The Dutch government has agreed to finance a major investigation into the structural use of violence during the end of Dutch rule in its former colonies in Indonesia.
Ministers agreed on Friday to fund the project after new research indicated that extreme violence, including torture and executions, were normal during the colonial wars, which ran from 1945 to 1949.
In a statement, the cabinet said it realises that the research could ‘cause pain to soldiers who served in Indonesia’.
However, it is important that the research takes into account the ‘difficult circumstances most veterans operated in, the violence on the Indonesia side…. and the responsibilities of the political, administrative and military leadership.’
During the battle for independence, some 100,000 Indonesians and almost 5,000 Dutch nationals died. According to the Telegraaf, the ruling VVD only agreed to back the research if violence by both the Dutch and the Indonesians came under the spotlight.
‘Dutch soldiers left a trail of burning kampongs and piles of bodies throughout the Indonesian archipelago,’ Swiss-Dutch historian Rémy Limpach said in his report, which was published in September.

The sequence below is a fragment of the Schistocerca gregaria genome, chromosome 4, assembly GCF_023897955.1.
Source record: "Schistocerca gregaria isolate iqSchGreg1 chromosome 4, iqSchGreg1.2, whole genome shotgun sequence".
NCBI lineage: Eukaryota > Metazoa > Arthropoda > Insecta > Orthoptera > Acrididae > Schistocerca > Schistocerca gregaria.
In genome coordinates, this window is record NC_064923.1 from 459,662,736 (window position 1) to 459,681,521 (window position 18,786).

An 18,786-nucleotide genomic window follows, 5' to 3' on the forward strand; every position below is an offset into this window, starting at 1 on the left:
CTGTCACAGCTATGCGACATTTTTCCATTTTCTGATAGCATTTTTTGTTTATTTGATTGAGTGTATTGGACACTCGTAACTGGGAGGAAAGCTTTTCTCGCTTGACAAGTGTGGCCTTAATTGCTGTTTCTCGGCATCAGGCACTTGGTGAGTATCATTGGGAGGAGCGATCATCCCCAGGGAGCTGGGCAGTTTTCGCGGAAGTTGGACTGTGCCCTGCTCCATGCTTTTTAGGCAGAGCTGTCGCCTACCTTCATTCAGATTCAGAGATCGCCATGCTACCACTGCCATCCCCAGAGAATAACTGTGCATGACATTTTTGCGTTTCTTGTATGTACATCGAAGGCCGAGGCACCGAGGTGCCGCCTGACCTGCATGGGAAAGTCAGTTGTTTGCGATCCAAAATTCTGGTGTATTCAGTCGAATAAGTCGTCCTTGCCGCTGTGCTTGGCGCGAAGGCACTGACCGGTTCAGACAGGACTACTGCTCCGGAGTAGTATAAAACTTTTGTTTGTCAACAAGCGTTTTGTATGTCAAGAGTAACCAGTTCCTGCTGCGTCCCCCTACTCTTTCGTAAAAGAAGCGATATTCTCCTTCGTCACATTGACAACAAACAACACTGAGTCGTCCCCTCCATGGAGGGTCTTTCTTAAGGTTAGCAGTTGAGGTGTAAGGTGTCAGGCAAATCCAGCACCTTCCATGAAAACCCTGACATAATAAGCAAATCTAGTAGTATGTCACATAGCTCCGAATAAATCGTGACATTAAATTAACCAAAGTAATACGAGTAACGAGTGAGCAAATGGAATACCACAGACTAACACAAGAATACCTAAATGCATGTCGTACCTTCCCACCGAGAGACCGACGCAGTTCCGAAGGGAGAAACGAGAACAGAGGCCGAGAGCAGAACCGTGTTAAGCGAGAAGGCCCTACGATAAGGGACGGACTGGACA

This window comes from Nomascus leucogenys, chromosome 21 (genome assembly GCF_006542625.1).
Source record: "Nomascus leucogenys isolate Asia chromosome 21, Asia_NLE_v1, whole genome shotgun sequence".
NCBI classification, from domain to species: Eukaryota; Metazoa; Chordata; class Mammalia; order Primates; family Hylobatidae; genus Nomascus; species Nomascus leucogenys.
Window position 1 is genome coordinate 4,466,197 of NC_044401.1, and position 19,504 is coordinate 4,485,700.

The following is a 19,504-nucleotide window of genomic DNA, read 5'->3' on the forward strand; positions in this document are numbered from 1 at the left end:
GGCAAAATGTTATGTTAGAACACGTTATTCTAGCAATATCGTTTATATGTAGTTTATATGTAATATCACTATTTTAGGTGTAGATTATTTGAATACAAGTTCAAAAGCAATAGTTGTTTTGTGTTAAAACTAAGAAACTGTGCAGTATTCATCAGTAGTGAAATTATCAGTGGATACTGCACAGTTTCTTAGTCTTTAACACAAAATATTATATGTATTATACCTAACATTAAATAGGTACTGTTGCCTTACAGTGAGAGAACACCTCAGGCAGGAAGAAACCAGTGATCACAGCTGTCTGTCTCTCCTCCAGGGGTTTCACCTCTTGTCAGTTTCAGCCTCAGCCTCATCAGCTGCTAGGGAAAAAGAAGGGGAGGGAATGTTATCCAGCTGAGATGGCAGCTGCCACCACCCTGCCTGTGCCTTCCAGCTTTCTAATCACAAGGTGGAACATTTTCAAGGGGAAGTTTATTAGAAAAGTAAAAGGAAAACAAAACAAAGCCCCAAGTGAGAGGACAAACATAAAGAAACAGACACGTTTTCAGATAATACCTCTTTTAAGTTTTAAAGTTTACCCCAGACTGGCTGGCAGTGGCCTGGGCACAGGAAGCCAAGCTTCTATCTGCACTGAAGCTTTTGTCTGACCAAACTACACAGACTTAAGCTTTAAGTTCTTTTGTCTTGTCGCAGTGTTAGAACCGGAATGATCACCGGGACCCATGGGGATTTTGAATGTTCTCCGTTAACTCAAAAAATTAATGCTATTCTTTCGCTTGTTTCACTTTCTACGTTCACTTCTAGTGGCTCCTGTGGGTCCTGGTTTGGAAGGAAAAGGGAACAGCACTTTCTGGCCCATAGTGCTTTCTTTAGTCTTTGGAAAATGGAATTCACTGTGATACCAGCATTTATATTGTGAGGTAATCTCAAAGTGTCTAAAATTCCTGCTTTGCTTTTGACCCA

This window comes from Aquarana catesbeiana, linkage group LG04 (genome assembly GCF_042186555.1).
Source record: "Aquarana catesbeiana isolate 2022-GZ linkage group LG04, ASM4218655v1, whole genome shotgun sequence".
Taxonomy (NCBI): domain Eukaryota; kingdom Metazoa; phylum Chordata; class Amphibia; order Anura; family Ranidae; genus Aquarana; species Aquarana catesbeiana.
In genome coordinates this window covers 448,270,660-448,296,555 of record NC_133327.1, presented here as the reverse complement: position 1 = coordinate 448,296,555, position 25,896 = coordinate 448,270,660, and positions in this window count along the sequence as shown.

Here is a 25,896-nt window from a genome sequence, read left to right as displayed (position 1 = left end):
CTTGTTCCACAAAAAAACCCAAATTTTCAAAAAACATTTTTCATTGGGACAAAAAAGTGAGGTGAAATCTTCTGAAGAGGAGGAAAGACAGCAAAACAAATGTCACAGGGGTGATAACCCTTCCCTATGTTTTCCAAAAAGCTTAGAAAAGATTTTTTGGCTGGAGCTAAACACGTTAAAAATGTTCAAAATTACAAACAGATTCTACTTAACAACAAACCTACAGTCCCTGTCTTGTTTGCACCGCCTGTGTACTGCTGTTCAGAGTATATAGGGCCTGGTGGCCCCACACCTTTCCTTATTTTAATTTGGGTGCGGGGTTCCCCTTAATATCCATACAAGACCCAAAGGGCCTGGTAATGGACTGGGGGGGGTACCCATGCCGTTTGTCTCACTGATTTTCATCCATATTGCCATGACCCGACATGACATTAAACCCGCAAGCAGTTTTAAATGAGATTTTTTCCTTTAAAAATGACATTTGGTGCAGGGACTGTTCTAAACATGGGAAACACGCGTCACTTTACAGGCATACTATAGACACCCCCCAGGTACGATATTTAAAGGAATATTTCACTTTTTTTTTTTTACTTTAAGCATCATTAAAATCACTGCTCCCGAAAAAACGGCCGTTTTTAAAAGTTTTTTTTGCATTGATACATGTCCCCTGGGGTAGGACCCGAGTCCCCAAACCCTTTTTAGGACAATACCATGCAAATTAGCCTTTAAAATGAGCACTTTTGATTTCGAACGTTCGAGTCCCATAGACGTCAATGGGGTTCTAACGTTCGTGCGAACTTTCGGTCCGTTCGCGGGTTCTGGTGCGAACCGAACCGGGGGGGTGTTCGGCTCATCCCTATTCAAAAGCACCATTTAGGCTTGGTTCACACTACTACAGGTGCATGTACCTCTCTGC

Until now, the official line had been that there were only isolated incidents of excessive violence.
‘The Netherlands has always had difficulty with this dark side of its own history,’ Socialist MP Harry van Bommel told the Volkskrant on Friday. ‘But I think this research is the start of a road towards recognition. It is primarily about political responsibility.’
The Dutch military interventions in Indonesia, or Dutch Indies as it was known then, followed the proclamation of the independent Republic of Indonesia in 1945 and lasted until the country formally gained independence in 1949 after a bloody struggle.
At the end of 2011, the Netherlands finally formally apologised for the massacre of hundreds of men and boys in the Javanese village of Rawagede in 1947.
The Netherlands has also been ordered in court to pay compensation in connection with a bloodbath in southern Sulawesi.
The research will be carried out by three Dutch institutes who submitted a specific research proposal in 2012, but failed to secure funding, the Telegraaf said.
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